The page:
A common argument made in favor of the use of robotics to deliver (lethal) force is that the violence used is mediated in such a way that it naturally de-escalates a situation.  In some versions, this is due to the fact that the “robot doesn’t feel emotions,” and so is not subject to fear or anger.  In other strands, the argument is that due to distance in time and space, human operators are able to take in more information and make better judgments, including to use less than lethal or nonlethal force.  These debates have, up until now, mostly occurred with regards to armed conflict.  However, with the Dallas police chief’s decision to use a bomb disposal robot to deliver lethal force to the Dallas gunman, we are now at a new dimension of this discussion: domestic policing.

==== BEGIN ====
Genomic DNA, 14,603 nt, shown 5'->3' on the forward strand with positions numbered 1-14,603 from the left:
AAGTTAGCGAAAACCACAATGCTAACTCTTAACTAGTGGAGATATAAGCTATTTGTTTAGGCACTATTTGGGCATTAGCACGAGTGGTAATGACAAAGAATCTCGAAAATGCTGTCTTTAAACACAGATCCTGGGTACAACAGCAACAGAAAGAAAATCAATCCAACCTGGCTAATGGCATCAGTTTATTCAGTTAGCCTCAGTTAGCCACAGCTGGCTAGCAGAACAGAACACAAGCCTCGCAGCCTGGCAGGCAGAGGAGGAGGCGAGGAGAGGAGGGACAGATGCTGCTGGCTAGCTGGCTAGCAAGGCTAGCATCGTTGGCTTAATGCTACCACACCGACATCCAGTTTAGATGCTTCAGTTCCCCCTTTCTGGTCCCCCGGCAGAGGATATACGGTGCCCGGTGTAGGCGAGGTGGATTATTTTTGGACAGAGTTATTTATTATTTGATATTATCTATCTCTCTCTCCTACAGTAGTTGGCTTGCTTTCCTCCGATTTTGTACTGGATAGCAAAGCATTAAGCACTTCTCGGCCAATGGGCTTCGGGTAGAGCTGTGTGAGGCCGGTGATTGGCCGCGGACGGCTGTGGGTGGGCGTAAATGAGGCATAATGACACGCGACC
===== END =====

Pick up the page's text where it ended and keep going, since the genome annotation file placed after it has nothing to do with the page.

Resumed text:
Now, I am not privy to all of the details of the Dallas police force, nor am I going to argue that the decision to use lethal force against Micah Johnson was not justified.  The ethics of self- and other-defense would argue that the Mr. Johnson’s actions and continued posturing of a lethal and imminent threat meant that officers were justified in using lethal force to protect themselves and the wider community.   Moreover, state and federal law allows officers to use “reasonable” amounts of force, and not merely the minimal amount of force to carry out their duties.   Thus I am not going to argue the ethics or the legality of the use of a robot to deliver a lethal blast to an imminent threat.